In early April 2020, satellites observed several wildfires in northern Ukraine around the Chernobyl Exclusion Zone. Hundreds of firefighters and at least eight airborne units were working to extinguish fires in the Denysovets, Kotovsky, and Korogodsky forests.
The natural-color image above shows the fires on April 9, as observed by the Moderate Resolution Imaging Spectroradiometer (MODIS) on NASA’s Aqua satellite. Forecasts called for winds to blow the plumes of smoke toward the Chernihiv region and the border with Belarus. The image below, also from Aqua, shows the fires on April 8, when smoke spread toward Ukraine’s capital, Kiev, approximately 100 kilometers (60 miles) to the south.
Officials have been fighting fires in the exclusion zone since April 4, 2020. As of April 9, police evacuated residents from the village of Poliske, which is located within the zone.
The soils and forests of the exclusion zone, which spans about 2,600 square kilometers (1,000 square miles), were contaminated in 1986 by radioactive fallout from the Chernobyl nuclear accident. Fires in the exclusion zone are not uncommon, but the severity and intensity of the fires has grown over the years as more forests and grasslands have recovered. Research has also shown that fires in heavily contaminated areas can resuspend radioactive elements in smoke plumes that then get carried across long distances.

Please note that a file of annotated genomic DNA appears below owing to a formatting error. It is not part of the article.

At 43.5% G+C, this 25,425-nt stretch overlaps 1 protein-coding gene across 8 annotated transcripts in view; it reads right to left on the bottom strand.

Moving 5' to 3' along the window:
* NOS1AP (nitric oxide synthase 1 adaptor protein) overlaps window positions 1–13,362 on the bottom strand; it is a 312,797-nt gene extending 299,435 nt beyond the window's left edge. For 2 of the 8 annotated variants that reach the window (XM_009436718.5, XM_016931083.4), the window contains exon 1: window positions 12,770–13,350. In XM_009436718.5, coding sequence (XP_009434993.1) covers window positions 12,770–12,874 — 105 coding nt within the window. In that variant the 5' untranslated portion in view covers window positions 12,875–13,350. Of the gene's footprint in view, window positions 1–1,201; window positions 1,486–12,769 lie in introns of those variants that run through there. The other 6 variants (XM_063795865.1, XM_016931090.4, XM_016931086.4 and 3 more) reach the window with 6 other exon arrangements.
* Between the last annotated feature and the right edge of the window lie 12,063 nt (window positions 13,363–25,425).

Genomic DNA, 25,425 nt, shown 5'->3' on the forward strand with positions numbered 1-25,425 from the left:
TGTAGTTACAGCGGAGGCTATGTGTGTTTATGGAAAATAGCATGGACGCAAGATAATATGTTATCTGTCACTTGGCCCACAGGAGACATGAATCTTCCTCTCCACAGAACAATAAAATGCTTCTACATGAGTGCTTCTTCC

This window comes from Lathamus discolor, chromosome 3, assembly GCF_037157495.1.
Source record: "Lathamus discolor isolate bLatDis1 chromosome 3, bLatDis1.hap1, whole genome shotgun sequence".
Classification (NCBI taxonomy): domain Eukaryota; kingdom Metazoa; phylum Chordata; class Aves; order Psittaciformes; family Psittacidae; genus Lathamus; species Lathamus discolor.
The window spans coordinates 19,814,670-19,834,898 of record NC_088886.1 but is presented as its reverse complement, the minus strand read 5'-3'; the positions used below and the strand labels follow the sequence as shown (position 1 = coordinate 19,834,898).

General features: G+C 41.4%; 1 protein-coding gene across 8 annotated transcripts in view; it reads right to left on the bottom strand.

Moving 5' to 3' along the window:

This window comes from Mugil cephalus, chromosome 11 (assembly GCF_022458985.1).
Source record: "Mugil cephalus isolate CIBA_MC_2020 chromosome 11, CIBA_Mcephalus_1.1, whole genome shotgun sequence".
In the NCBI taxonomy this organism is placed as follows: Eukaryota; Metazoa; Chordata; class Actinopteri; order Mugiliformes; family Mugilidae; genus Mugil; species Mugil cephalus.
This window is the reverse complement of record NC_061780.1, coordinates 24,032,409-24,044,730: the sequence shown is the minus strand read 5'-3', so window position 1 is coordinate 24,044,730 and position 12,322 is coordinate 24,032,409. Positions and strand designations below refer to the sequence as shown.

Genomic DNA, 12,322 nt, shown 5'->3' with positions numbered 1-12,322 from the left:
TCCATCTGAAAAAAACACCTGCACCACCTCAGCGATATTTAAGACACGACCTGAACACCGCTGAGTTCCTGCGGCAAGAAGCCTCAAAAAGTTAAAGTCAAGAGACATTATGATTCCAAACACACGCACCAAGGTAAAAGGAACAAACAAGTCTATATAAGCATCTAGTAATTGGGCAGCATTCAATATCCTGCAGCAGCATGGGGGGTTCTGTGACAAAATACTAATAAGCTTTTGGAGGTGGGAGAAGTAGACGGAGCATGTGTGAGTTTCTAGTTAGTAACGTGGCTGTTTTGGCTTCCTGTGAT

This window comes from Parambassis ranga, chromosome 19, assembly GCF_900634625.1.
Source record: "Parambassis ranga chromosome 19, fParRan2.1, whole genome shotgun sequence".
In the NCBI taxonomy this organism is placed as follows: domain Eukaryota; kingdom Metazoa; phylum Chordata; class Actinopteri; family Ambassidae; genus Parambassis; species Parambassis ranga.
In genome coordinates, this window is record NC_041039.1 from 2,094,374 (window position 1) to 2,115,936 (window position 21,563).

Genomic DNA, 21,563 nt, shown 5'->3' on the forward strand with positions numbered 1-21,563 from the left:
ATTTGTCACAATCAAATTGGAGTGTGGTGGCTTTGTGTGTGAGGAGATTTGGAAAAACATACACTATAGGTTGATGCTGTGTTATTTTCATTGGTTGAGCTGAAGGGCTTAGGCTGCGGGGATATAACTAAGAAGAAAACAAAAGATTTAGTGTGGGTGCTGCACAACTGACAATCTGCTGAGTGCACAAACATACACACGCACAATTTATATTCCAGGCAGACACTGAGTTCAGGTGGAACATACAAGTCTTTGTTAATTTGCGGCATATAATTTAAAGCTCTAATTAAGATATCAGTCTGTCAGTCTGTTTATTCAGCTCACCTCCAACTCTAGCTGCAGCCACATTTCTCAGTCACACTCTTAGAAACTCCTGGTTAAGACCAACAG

On April 5, officials tested the air in Kiev and nearby suburbs for radioactivity, but they did not report finding any man-made contamination. As of April 9, the State Emergency Service of Ukraine reported that background radiation levels continue to be within the normal range around Kiev. Additionally, no spikes in radiation have been reported in Belarus.
NASA Earth Observatory images by Lauren Dauphin, using MODIS data from NASA EOSDIS/LANCE and GIBS/Worldview. Story by Kasha Patel.